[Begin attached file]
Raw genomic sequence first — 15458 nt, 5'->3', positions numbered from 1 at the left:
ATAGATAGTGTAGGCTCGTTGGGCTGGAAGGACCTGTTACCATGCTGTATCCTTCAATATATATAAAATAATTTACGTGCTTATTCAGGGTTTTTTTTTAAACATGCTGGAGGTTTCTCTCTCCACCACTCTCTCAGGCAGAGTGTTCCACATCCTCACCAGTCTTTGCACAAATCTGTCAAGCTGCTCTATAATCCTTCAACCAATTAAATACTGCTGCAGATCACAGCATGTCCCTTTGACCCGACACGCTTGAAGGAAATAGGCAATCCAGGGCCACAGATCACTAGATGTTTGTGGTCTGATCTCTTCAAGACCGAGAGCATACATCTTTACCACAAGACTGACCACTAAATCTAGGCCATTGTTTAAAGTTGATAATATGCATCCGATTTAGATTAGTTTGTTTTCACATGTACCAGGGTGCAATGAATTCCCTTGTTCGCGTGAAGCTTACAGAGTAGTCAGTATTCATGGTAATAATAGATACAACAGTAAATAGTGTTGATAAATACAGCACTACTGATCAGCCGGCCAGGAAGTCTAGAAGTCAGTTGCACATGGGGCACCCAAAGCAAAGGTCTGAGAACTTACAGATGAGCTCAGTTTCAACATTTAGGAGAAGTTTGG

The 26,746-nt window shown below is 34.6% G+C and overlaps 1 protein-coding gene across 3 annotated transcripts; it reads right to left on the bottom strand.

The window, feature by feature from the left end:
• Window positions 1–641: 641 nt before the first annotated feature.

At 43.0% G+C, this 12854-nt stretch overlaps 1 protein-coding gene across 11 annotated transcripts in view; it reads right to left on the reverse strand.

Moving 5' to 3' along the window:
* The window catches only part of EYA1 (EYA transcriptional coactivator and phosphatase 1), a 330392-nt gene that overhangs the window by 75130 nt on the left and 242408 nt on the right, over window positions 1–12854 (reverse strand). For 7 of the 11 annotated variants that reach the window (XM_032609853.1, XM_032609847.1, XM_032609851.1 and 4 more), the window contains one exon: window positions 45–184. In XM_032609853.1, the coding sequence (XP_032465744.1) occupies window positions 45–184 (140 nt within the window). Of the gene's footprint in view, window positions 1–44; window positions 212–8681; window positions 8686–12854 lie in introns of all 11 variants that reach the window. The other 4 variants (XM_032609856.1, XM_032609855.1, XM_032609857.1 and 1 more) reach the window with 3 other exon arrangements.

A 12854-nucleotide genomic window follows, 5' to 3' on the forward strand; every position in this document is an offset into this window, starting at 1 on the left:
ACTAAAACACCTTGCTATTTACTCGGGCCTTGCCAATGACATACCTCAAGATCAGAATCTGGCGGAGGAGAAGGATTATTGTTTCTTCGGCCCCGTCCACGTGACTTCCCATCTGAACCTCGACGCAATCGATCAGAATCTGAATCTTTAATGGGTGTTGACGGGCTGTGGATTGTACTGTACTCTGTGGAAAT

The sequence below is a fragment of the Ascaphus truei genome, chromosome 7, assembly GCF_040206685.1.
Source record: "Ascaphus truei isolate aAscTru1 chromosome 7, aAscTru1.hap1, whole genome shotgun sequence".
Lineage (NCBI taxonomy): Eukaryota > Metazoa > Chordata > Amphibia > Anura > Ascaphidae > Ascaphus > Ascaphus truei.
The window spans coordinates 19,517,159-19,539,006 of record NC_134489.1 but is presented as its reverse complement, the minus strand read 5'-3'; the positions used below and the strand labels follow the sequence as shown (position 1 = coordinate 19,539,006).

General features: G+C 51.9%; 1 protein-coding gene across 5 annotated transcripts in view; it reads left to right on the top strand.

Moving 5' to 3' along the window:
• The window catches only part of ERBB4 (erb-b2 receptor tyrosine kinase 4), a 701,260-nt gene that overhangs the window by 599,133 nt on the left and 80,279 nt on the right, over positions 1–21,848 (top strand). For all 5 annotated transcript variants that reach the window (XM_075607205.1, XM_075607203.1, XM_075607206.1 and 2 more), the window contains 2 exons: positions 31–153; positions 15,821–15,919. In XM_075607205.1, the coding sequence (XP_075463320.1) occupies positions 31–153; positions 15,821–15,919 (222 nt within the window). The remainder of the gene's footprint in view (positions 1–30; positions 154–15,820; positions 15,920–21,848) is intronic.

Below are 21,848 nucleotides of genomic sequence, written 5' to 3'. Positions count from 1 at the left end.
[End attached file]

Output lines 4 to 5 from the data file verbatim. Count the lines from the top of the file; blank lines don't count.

The window, feature by feature from the left end:
• Window positions 1–641: 641 nt before the first annotated feature.